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Boca Raton Museum of Art
501 Plaza Real, Boca Raton, FL 33432
In Mizner Park
T: 561.392.2500 F: 561.391.6410
Email: info@bocamuseum.org

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Hours:
Tues, Wed & Fri
Thurs
Saturday & Sunday
Mondays & holidays


10AM - 5PM
10AM - 8PM
NOON - 5PM
CLOSED

Admission:
Members
Children(12 & under)
Adults
Seniors(65 +)
Students(with ID)

1st SUNDAY of each month


FREE
FREE
$12
$10
FREE

FREE 

   

Upcoming Exhibitions

June 30 – July 12, 2015
Outreach Expo II: Artists in the Making

As a vital part of the community, the Museum provides visual arts programming to four local aftercare facilities located in Boca Raton and Delray Beach. The year-round program, Meet a Master, Create a Masterpiece Roadshow, affords underserved students at these locations the opportunity to learn about and create art. Inspired by the Museum’s permanent collection, these participants have generated works of art with a personal touch. In recognition of their imaginative creations, the Museum is celebrating these unique works with this exhibit.

Outreach Expo II on view June 30-July12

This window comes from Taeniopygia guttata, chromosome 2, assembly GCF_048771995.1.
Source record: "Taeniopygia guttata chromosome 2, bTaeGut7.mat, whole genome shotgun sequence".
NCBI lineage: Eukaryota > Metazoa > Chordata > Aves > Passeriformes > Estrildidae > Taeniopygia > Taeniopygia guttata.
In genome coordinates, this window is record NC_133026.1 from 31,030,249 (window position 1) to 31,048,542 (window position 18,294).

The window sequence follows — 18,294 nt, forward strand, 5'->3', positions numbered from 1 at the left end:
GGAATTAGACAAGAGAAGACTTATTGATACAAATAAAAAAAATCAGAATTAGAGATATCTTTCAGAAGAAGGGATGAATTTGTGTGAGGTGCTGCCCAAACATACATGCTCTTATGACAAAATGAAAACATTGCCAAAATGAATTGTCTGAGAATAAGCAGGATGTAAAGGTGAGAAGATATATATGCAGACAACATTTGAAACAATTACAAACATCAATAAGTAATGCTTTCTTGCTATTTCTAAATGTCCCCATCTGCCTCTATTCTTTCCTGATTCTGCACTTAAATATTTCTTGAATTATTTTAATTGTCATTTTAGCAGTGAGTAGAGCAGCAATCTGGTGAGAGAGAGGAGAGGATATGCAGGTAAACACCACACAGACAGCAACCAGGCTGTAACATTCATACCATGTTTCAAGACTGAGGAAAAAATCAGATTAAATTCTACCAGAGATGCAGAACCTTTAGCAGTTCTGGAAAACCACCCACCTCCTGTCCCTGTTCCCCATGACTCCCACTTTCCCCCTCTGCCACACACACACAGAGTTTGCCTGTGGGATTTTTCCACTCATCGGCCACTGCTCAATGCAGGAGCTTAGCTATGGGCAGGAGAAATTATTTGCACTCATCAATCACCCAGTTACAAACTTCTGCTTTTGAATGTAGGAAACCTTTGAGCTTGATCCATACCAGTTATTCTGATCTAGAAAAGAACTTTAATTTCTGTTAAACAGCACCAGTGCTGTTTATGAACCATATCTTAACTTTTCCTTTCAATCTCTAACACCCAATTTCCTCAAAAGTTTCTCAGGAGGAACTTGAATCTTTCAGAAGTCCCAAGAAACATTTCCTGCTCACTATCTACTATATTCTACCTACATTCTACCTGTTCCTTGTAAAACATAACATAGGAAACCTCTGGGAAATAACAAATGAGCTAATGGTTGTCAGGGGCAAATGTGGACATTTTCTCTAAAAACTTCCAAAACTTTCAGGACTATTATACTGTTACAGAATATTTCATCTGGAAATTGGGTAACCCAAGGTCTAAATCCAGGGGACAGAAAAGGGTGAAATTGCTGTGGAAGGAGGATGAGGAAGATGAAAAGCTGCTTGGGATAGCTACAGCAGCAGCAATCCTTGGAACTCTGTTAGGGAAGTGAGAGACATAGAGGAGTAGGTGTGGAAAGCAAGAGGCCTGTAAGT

A student creates his own masterpiece inspired by a master work from the Museum's permanent collection. 

July 25 – August 23, 2015
Brenda Hope Zappitell: A Journey of Gestures

In continuing the tradition of the All Florida Juried Competition and Exhibition and showcasing artists living and working in Florida, the Boca Raton Museum of Art is proud to present a selection of paintings by Brenda Hope Zappitell.

Zappitell credits the Boca Raton Museum Art School as an indispensable training ground during her early years, which helped catapult her to national recognition that she enjoys today. Those early years included representational work and collage. However, she soon found imagery to be a crutch and was moved to employ the gestural freedom of Abstract Expressionism.

“My paintings emerge from the emotion I feel in the moment my brush touches a blank surface," said Zappitell. "I am a very physical and spontaneous painter. Moving back and forth with decisive brush strokes and dynamic gestures, I work rapidly to capture that ephemeral feeling in tangible form.” The results are large panel compositions with layers of vigorous marks that are innumerable and subtle.

In addition to painting, Zappitell is an accomplished writer and instructor, regularly contributing to Professional Artist Magazine and holding private workshops in Florida and New Mexico.